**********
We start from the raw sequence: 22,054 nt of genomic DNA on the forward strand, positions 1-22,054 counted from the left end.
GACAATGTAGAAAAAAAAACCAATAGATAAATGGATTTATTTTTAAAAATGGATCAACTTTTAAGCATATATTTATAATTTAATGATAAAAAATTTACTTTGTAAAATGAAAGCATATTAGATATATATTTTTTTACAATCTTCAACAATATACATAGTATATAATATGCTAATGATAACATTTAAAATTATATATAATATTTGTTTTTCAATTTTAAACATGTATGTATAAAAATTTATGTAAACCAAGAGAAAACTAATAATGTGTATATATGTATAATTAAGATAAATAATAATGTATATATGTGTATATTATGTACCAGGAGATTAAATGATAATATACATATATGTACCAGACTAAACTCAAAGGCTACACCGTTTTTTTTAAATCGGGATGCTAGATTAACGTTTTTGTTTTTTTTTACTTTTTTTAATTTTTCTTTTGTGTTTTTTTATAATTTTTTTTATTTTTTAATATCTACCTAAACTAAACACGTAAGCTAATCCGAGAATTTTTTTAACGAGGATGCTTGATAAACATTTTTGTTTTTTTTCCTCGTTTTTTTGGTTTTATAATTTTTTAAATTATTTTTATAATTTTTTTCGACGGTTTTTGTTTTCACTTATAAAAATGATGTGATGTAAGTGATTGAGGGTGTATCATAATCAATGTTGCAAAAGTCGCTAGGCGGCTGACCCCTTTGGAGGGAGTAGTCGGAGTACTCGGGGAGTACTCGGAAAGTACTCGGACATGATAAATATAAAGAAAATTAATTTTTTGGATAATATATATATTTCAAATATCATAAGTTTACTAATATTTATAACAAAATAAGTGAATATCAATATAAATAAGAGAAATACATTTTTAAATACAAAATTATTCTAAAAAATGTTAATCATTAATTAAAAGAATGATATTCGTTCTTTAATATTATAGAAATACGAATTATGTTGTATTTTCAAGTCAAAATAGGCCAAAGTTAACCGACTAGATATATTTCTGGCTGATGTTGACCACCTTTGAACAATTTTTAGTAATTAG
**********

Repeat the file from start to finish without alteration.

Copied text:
We start from the raw sequence: 22,054 nt of genomic DNA on the forward strand, positions 1-22,054 counted from the left end.
GACAATGTAGAAAAAAAAACCAATAGATAAATGGATTTATTTTTAAAAATGGATCAACTTTTAAGCATATATTTATAATTTAATGATAAAAAATTTACTTTGTAAAATGAAAGCATATTAGATATATATTTTTTTACAATCTTCAACAATATACATAGTATATAATATGCTAATGATAACATTTAAAATTATATATAATATTTGTTTTTCAATTTTAAACATGTATGTATAAAAATTTATGTAAACCAAGAGAAAACTAATAATGTGTATATATGTATAATTAAGATAAATAATAATGTATATATGTGTATATTATGTACCAGGAGATTAAATGATAATATACATATATGTACCAGACTAAACTCAAAGGCTACACCGTTTTTTTTAAATCGGGATGCTAGATTAACGTTTTTGTTTTTTTTTACTTTTTTTAATTTTTCTTTTGTGTTTTTTTATAATTTTTTTTATTTTTTAATATCTACCTAAACTAAACACGTAAGCTAATCCGAGAATTTTTTTAACGAGGATGCTTGATAAACATTTTTGTTTTTTTTCCTCGTTTTTTTGGTTTTATAATTTTTTAAATTATTTTTATAATTTTTTTCGACGGTTTTTGTTTTCACTTATAAAAATGATGTGATGTAAGTGATTGAGGGTGTATCATAATCAATGTTGCAAAAGTCGCTAGGCGGCTGACCCCTTTGGAGGGAGTAGTCGGAGTACTCGGGGAGTACTCGGAAAGTACTCGGACATGATAAATATAAAGAAAATTAATTTTTTGGATAATATATATATTTCAAATATCATAAGTTTACTAATATTTATAACAAAATAAGTGAATATCAATATAAATAAGAGAAATACATTTTTAAATACAAAATTATTCTAAAAAATGTTAATCATTAATTAAAAGAATGATATTCGTTCTTTAATATTATAGAAATACGAATTATGTTGTATTTTCAAGTCAAAATAGGCCAAAGTTAACCGACTAGATATATTTCTGGCTGATGTTGACCACCTTTGAACAATTTTTAGTAATTAG